Direct-to-Consumer: How to Get the Global Piece Right
Consumer and digital marketers have so much to deliver that it often looks as if they’re trying to balance multiple spinning plates in the air. One of the trending initiatives that they must integrate into their strategies is the option of direct-to-consumer (DTC), in which their organizations revert to marketing, selling, and supporting individuals – rather than filtering them through third-party marketplaces such as Alibaba, Amazon, or Rakuten. This is a major shift for many medium- to large-sized firms, with the global customer journey oftentimes not receiving as much attention as it should. We explore why more companies are going this route, and how localization teams can help their marketing colleagues do a better job of reaching international audiences as they do so.
Why Are Companies Bypassing Intermediaries to Reengage Directly with Customers?
One of the biggest reasons for the move back to selling directly is that many people and business entities expect to have that option – even when products and services are available through other channels. Brands want to own and control everything that contributes to creating satisfied return customers and brand ambassadors.
- Own your brand experience from pre-sales onward. When selling through an intermediary, you can’t predict how your product or service is presented. It may even be lumped together with another (counterfeit) product, service, or brand that reflects negatively on your offering. Owning the customer journey means that you will control presentation, pricing, margins, shipping, delivery, returns, pre- and post-sales support – every touchpoint that allows you to build more trust and brand loyalty, rather than leaving everything up to fate with Amazon or Alibaba (“The State of Global Customer Experience”).
- Be in charge of your data. Data provided by third parties is often aggregated, high-level, and delayed – if you can even gain access to it. As a result, you’re blocked from being fully informed about what your customers think of you, what they view as trending, and what your next actions should be to further refine offers or tweak your product and services. Being caught unaware is a sure way to cede market share – especially with international audiences courted by savvy, nimble local competitors. Once you switch to a DTC model, you will be able to better personalize what you deliver to build greater long term loyalty, rather than leaving everything up to marketplace algorithms.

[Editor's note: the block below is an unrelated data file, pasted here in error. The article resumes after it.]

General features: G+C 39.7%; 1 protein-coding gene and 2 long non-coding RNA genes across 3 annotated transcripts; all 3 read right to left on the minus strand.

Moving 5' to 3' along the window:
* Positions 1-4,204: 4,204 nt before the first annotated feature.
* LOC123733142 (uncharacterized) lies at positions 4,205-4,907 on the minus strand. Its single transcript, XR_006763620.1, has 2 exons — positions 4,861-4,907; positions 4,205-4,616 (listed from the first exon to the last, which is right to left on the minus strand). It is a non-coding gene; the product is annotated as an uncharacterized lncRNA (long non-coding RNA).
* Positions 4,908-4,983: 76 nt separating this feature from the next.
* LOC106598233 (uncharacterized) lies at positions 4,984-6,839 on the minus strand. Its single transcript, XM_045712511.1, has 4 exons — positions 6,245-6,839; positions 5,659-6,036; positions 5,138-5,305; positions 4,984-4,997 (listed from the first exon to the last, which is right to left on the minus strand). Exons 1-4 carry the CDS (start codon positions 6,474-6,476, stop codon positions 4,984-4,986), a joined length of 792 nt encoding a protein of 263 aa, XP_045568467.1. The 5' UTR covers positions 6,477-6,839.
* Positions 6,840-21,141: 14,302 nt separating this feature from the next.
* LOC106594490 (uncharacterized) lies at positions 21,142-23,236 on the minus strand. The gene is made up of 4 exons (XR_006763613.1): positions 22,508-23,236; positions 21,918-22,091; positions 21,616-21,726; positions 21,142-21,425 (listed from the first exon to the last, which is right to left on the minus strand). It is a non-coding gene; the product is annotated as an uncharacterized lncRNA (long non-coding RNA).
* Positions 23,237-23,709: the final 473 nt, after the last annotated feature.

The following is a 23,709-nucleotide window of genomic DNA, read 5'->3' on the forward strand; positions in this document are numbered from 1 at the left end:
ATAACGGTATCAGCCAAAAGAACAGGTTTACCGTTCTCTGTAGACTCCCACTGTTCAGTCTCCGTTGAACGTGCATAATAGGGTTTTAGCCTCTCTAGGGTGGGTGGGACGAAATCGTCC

- Make pricing and profit margins yours. Amazon takes anywhere from 17% to 20% off the top to deliver the services they provide. It’s difficult to accurately forecast revenue if you don’t manage the beginning-to-end sales process. Shifting part or all of your model to DTC allows autonomy in this area.
- View DTC as a way to invest in your forthcoming customer base. Regardless of product, vertical, or current sales channels, the newest members of your audience will increasingly discover and make purchases via their phones and other devices. Getting to know them up close and personal, based on data-driven insights into their purchasing behaviors, is a critical step in building the bridge to your firm’s future.
A third-party marketplace can be an effective sales channel at the beginning for your brand – or a supplemental one. It offers a huge number of prospects and excellent logistics to support international markets that you might otherwise not have the right level of access to. Pulling out or never going the route of third-party marketplaces may not solve every issue – it depends on where prospects and customers expect to engage with a particular brand. Companies should review their own strengths and weaknesses before making such a move. For example, how strong is your customer base? Will it make up for or exceed lost revenue from the third party? What will be the fallout in terms of economics and reputation from dropping an intermediary?
How Can Localization Teams Leverage DTC to Improve Global Customer Journeys?
Localization teams have the power to assist sales, marketing, logistics and support colleagues, and other teams to do a better job of reaching international audiences as they implement a direct-to-consumer model. Here are four areas where they can offer help to ensure that DTC takes off successfully worldwide.